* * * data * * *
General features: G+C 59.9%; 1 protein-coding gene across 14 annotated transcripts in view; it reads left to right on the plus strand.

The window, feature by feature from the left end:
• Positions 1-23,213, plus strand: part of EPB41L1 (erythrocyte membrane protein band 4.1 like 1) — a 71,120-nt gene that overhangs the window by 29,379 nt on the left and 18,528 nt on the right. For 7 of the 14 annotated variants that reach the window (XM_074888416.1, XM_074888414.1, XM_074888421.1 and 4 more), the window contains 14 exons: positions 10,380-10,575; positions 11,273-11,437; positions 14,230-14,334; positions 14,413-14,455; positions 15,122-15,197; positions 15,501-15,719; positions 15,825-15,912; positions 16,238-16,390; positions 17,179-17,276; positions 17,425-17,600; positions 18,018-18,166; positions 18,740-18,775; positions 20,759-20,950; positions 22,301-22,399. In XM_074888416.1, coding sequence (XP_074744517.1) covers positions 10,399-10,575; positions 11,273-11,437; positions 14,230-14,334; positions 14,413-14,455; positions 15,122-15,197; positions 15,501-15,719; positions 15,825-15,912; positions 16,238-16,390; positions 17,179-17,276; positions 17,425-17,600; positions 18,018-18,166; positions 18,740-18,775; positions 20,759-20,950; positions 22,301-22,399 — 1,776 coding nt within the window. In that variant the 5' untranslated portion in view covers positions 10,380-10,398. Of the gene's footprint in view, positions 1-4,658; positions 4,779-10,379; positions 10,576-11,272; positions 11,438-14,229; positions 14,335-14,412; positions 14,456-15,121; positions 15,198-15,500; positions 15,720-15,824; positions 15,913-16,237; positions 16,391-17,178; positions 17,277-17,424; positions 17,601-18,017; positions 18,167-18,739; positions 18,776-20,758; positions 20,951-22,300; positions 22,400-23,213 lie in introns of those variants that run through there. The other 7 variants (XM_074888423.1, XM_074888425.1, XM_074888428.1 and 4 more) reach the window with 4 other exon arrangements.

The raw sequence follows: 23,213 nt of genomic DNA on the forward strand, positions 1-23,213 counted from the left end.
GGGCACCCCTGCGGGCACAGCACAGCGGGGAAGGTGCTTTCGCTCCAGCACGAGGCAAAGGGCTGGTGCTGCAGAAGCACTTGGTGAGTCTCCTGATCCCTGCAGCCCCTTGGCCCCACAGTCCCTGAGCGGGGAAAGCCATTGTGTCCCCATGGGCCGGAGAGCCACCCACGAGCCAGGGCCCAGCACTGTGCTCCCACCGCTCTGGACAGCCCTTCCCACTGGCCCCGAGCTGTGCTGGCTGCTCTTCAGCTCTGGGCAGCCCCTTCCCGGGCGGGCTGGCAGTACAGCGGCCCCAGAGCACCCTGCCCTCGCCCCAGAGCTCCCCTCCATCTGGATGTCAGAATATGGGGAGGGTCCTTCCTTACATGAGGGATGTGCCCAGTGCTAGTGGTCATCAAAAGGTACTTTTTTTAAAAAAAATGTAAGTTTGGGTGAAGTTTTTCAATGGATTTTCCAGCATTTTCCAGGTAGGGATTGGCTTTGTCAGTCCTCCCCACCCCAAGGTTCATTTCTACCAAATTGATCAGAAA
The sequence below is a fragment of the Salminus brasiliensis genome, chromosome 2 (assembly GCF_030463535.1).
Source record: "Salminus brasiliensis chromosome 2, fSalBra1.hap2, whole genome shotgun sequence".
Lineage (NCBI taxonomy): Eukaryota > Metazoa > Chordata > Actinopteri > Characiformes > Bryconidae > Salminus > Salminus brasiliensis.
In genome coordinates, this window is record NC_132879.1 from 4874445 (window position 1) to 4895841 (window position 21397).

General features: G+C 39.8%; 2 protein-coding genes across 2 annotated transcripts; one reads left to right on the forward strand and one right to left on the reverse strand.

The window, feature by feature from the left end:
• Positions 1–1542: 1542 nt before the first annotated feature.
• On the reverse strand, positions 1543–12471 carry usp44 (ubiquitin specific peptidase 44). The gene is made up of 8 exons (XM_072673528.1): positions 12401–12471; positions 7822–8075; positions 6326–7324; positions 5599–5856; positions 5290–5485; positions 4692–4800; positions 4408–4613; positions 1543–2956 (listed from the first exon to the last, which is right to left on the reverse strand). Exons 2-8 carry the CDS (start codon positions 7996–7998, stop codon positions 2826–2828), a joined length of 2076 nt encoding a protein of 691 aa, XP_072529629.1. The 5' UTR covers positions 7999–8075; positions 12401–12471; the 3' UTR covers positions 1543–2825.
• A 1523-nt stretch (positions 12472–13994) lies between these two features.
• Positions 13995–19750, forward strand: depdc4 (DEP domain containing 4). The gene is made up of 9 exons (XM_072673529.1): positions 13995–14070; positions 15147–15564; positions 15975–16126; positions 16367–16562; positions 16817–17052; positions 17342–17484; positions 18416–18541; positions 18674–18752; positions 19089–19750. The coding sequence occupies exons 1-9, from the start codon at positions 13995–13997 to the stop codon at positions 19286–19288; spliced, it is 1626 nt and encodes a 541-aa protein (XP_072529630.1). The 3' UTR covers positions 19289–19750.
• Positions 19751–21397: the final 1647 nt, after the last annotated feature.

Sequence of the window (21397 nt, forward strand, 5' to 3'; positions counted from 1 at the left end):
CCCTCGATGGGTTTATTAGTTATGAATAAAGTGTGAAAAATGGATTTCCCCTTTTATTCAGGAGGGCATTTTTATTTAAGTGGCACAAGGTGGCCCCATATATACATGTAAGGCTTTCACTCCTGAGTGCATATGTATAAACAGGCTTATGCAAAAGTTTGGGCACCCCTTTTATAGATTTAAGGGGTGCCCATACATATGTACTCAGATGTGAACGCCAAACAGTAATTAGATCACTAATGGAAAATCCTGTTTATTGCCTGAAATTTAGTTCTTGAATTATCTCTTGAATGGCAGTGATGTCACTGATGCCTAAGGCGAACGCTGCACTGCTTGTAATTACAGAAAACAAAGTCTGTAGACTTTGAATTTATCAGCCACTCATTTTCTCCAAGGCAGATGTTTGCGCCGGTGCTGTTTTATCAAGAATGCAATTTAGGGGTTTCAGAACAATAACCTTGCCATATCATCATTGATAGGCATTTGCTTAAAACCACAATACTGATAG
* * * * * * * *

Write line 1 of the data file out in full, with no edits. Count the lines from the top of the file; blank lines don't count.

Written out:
General features: G+C 59.9%; 1 protein-coding gene across 14 annotated transcripts in view; it reads left to right on the plus strand.